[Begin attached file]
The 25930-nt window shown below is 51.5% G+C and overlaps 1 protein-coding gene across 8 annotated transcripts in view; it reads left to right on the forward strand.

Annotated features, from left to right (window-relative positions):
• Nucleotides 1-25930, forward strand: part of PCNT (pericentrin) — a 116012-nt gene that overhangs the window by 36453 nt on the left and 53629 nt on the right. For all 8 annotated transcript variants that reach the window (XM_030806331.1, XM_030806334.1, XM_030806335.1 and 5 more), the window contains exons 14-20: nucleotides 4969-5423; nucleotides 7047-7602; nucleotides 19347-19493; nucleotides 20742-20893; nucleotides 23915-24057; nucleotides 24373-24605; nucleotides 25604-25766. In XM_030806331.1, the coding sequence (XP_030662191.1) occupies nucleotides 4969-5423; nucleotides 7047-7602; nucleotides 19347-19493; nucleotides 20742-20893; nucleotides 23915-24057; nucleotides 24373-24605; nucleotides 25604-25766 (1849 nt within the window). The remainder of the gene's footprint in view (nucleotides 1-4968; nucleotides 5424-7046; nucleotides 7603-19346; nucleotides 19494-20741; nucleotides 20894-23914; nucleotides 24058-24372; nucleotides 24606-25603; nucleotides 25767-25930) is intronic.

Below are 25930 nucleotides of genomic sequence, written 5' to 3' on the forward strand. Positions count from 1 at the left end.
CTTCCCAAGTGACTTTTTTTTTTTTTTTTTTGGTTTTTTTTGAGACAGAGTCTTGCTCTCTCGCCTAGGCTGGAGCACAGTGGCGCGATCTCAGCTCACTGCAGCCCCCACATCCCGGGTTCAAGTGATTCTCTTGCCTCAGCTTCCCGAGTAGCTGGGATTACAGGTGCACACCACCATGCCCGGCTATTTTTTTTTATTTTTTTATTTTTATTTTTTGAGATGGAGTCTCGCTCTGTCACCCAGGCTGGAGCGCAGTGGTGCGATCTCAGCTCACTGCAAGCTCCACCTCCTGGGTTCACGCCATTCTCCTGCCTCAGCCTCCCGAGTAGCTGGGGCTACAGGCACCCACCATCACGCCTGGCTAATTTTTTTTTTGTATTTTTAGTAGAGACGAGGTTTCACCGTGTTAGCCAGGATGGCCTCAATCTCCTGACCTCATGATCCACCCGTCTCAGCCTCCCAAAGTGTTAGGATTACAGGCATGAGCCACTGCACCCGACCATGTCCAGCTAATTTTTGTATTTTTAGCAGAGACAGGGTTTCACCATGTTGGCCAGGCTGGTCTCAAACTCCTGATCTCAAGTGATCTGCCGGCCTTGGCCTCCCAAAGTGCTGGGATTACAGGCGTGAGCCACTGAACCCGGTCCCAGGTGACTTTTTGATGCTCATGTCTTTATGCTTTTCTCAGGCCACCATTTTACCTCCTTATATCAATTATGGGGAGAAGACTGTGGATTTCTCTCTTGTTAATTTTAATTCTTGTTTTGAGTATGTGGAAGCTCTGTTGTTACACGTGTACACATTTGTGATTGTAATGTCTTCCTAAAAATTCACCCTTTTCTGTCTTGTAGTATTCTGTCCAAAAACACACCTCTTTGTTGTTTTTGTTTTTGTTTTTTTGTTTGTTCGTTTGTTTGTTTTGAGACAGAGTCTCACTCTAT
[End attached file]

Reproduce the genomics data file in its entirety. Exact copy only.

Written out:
The 25930-nt window shown below is 51.5% G+C and overlaps 1 protein-coding gene across 8 annotated transcripts in view; it reads left to right on the forward strand.

Annotated features, from left to right (window-relative positions):
• Nucleotides 1-25930, forward strand: part of PCNT (pericentrin) — a 116012-nt gene that overhangs the window by 36453 nt on the left and 53629 nt on the right. For all 8 annotated transcript variants that reach the window (XM_030806331.1, XM_030806334.1, XM_030806335.1 and 5 more), the window contains exons 14-20: nucleotides 4969-5423; nucleotides 7047-7602; nucleotides 19347-19493; nucleotides 20742-20893; nucleotides 23915-24057; nucleotides 24373-24605; nucleotides 25604-25766. In XM_030806331.1, the coding sequence (XP_030662191.1) occupies nucleotides 4969-5423; nucleotides 7047-7602; nucleotides 19347-19493; nucleotides 20742-20893; nucleotides 23915-24057; nucleotides 24373-24605; nucleotides 25604-25766 (1849 nt within the window). The remainder of the gene's footprint in view (nucleotides 1-4968; nucleotides 5424-7046; nucleotides 7603-19346; nucleotides 19494-20741; nucleotides 20894-23914; nucleotides 24058-24372; nucleotides 24606-25603; nucleotides 25767-25930) is intronic.

Below are 25930 nucleotides of genomic sequence, written 5' to 3' on the forward strand. Positions count from 1 at the left end.
CTTCCCAAGTGACTTTTTTTTTTTTTTTTTTGGTTTTTTTTGAGACAGAGTCTTGCTCTCTCGCCTAGGCTGGAGCACAGTGGCGCGATCTCAGCTCACTGCAGCCCCCACATCCCGGGTTCAAGTGATTCTCTTGCCTCAGCTTCCCGAGTAGCTGGGATTACAGGTGCACACCACCATGCCCGGCTATTTTTTTTTATTTTTTTATTTTTATTTTTTGAGATGGAGTCTCGCTCTGTCACCCAGGCTGGAGCGCAGTGGTGCGATCTCAGCTCACTGCAAGCTCCACCTCCTGGGTTCACGCCATTCTCCTGCCTCAGCCTCCCGAGTAGCTGGGGCTACAGGCACCCACCATCACGCCTGGCTAATTTTTTTTTTGTATTTTTAGTAGAGACGAGGTTTCACCGTGTTAGCCAGGATGGCCTCAATCTCCTGACCTCATGATCCACCCGTCTCAGCCTCCCAAAGTGTTAGGATTACAGGCATGAGCCACTGCACCCGACCATGTCCAGCTAATTTTTGTATTTTTAGCAGAGACAGGGTTTCACCATGTTGGCCAGGCTGGTCTCAAACTCCTGATCTCAAGTGATCTGCCGGCCTTGGCCTCCCAAAGTGCTGGGATTACAGGCGTGAGCCACTGAACCCGGTCCCAGGTGACTTTTTGATGCTCATGTCTTTATGCTTTTCTCAGGCCACCATTTTACCTCCTTATATCAATTATGGGGAGAAGACTGTGGATTTCTCTCTTGTTAATTTTAATTCTTGTTTTGAGTATGTGGAAGCTCTGTTGTTACACGTGTACACATTTGTGATTGTAATGTCTTCCTAAAAATTCACCCTTTTCTGTCTTGTAGTATTCTGTCCAAAAACACACCTCTTTGTTGTTTTTGTTTTTGTTTTTTTGTTTGTTCGTTTGTTTGTTTTGAGACAGAGTCTCACTCTAT